General Information (more on wikipidia)

Species Molecular Weight (g/mol) Density (g/L) Radius (m) Reference
ATP 507.181 D R [1]

Adenosine 5'-triphosphate (ATP) is a multifunctional nucleotide that is most important as a "molecular currency" of intracellular energy transfer. In this role, ATP transports chemical energy within cells for metabolism. It is produced as an energy source during the processes of photosynthesis and cellular respiration and consumed by many enzymes and a multitude of cellular processes including biosynthetic reactions, motility and cell division. In signal transduction pathways, ATP is used as a substrate by kinases that phosphorylate proteins and lipids, as well as by adenylate cyclase, which uses ATP to produce the second messenger molecule cyclic AMP.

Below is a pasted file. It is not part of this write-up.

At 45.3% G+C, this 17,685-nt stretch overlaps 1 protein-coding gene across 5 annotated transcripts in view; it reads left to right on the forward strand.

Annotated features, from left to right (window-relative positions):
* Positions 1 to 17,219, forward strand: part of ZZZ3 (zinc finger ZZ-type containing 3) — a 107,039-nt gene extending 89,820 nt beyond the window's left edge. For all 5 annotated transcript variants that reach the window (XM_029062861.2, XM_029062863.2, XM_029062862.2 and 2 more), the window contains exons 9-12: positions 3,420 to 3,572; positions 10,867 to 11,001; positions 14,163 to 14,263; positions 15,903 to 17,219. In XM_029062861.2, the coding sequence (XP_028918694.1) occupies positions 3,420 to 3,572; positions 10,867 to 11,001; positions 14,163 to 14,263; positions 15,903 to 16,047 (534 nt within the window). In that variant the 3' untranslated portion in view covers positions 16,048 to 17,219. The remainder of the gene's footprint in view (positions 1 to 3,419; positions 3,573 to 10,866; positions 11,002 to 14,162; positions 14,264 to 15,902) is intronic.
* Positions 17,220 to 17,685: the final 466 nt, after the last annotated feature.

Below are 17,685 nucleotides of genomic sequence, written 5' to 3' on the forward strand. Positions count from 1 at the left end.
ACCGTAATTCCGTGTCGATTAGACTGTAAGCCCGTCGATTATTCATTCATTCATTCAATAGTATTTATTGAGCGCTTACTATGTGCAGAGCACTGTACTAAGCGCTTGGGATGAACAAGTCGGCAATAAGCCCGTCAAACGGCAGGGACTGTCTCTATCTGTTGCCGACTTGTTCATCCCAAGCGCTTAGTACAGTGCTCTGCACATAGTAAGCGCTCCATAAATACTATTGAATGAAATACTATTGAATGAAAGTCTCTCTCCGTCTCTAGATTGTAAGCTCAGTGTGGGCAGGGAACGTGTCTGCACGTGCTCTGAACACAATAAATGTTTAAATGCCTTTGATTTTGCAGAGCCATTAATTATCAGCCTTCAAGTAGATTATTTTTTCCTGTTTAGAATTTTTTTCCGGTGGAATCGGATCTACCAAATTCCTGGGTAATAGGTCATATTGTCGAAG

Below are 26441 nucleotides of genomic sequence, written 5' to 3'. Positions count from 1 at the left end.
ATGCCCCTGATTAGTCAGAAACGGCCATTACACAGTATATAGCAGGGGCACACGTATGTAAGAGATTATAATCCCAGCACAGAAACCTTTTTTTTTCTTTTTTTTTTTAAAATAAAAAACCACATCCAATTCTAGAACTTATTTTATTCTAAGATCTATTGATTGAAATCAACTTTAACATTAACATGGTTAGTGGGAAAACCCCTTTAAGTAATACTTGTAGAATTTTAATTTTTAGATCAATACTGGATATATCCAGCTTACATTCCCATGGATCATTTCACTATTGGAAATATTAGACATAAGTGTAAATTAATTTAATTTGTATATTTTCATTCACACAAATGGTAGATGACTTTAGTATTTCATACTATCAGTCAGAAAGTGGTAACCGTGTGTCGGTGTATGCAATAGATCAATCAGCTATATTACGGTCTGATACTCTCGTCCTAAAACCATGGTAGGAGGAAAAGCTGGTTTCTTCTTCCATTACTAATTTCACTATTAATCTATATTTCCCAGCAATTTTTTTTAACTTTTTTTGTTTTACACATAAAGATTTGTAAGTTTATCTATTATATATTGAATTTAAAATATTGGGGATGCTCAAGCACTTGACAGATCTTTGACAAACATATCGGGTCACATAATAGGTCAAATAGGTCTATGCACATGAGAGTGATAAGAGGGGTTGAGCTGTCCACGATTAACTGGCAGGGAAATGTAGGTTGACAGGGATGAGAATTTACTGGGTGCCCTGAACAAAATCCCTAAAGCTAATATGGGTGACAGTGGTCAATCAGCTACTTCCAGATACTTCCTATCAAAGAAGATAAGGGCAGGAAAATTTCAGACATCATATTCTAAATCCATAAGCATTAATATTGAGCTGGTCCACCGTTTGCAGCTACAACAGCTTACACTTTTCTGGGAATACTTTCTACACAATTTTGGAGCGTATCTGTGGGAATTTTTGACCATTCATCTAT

The structure of this molecule consists of a purine base (adenine) attached to the 1' carbon atom of a pentose (ribose). Three phosphate groups are attached at the 5' carbon atom of the pentose sugar. ATP is also incorporated into nucleic acids by polymerases in the processes of DNA replication and transcription. When ATP is used in DNA synthesis, the ribose sugar is first converted to deoxyribose by ribonucleotide reductase. ATP was discovered in 1929 by Karl Lohmann, and was proposed to be the main energy-transfer molecule in the cell by Fritz Albert Lipmann in 1941.

Diffusion of ATP in water

Diffusion of ATP in PBS

Diffusion of ATP in cytoplasm

  • Alone: $D = 150\ \mu m^{2} s{-1}$ [1]
1. J. Crank, "The Mathematics of Diffusion" (Oxford University Press, 1956; 2nd ed. 1976)
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